The Winter Soldier is another example of Marvel’s dominance of superhero films in the present moment (as it has been ten years since Sam Raimi’s brilliant Spider-Man 2 and The Dark Knight Trilogy is at an end). Like each of the other Phase II films, The Winter Soldier is extremely entertaining, providing its solo character (or two characters, as it does feature two Avengers heavily) with his own great adventure, allowing the audience to become all the more invested in the MCU as a whole. And yet, it also works completely as a standalone political thriller that draws parallels to our own political climate.

Technical, aesthetic & acting achievements: I was very surprised that Marvel hired the Russo Brothers to direct a big budget action film, as their CV was mostly made up of TV comedy like Arrested Development, Community, and Happy Endings (all good, but not big action things); and, their only feature film was You, Me and Dupree (which certainly does not inspire faith). Let me say: they did a fantastic job with The Winter Soldier. Their camera is always active in the scene, often creating interesting and exciting shots. I am very much looking forward to their work on Captain America 3 in 2016.

Composer Henry Jackman is no stranger to the superhero genre, having also scored Kick-Ass and X-Men: First Class. With The Winter Soldier, he again delivers a score that works well with the tone of the film while also giving it an epic superheroy feel. It is good work, as usual. Trent Opalock (who shot District 9) brings a great grittiness to the cinematography, almost completely contradicting with the gleam of The First Avenger, which nicely juxtaposes the differences in the world Rogers knew and the one he now finds himself in. I think the look of the film is tonally right on. Production designer Peter Wenham (who designed The Bourne Ultimatum) also grounds the film very much in the real world (as much as it can be) with a very real feeling and looking world for Rogers and company to inhabit.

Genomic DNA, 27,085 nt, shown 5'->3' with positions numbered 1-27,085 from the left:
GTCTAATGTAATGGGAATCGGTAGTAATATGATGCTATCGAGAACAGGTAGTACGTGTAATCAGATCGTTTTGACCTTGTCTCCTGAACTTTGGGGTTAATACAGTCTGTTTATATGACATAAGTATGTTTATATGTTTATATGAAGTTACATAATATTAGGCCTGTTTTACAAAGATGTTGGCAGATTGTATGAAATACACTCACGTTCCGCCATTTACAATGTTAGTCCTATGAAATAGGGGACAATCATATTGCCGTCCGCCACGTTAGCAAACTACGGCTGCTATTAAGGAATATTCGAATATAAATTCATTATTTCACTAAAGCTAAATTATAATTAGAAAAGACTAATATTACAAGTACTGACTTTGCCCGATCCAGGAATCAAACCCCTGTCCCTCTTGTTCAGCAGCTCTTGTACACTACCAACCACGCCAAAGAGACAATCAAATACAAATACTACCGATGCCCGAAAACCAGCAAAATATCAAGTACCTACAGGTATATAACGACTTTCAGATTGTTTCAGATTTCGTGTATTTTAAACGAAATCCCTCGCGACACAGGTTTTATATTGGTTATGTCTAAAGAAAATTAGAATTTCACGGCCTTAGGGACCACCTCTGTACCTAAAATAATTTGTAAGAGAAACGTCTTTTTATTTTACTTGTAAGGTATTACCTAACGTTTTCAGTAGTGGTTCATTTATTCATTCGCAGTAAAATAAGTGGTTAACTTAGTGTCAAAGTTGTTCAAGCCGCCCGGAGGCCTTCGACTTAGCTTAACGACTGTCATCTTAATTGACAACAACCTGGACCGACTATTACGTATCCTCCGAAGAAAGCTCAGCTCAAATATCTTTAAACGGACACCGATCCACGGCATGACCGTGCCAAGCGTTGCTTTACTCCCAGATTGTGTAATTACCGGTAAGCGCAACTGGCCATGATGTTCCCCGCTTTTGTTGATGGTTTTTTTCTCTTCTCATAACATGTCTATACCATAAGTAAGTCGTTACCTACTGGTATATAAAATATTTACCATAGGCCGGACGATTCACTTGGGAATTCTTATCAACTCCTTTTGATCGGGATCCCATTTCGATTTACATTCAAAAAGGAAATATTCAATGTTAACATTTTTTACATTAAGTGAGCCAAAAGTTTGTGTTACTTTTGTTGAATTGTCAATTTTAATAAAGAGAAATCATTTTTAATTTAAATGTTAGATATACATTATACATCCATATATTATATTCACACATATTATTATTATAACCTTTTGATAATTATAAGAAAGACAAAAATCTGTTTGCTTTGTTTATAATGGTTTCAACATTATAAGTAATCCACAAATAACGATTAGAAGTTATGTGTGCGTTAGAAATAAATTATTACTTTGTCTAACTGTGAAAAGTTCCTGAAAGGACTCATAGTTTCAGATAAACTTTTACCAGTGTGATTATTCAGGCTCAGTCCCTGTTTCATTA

There are a lot of characters in the film, and yet they are all served well by the narrative and give good performances. I really enjoyed the cameos/small roles from Gary Sinise’s voice, Steven Culp, Branka Katic, Danny Pudi (yes, Abed got in there), Aaron Himelstein, Jenny Agutter, Garry Shandling, Callan Mulvey, Toby Jones, Maximiliano Hernandez, Frank Grillo, Emily VanCamp, Cobie Smulders (hoping these two women might show up in future episodes of Agents of S.H.I.E.L.D.), and especially Hayley Atwell (who might be getting her own Marvel TV miniseries Agent Carter). Anthony Mackie, playing Sam Wilson/Falcon, brings a good foil for Steve Rogers to bounce off. Sam too is a good man returning from war a bit shaken, not really knowing what to make of life back in the world. Mackie plays Sam with a great sincerity that works very well in the developing of Sam’s friendship with Rogers. Sebastian Stan, playing the Winter Soldier, does a good job of looking heartless and cold, essential to the character. Robert Redford plays Alexander Pierce, a man who is at the top of S.H.I.E.L.D.’s hierarchy with Nick Fury. Redford brings the right balance of politician and war veteran to the character, making him very believable. Samuel L. Jackson reprises his role as Nick Fury, but he has never been better as the character nor had more to do (in terms of dramatic moments). Jackson is quite good in the film. Scarlett Johansson is also great as Natasha Romanoff. Her flirty work relationship with Rogers is so much fun and gives the film needed lighter moments amidst all the action and suspense. She is possibly the star of the film – that is except for the fact that Chris Evans is also wonderful as Steve Rogers. Evans has been good in other films and as other characters, but he is perfect as Rogers, a man who seems as wholesome as they come, but who is also not hesitant to carry out his mission (if he believes in it – which is what creates the tension in the film; he is a soldier, but more so a good man).

Summary & score: Captain America: The Winter Soldier is yet another great and entertaining film from Phase II of Marvel’s Cinematic Universe. The action is strong and big and the characters moments are very satisfying, but mostly the film is just a good political action/thriller. 8/10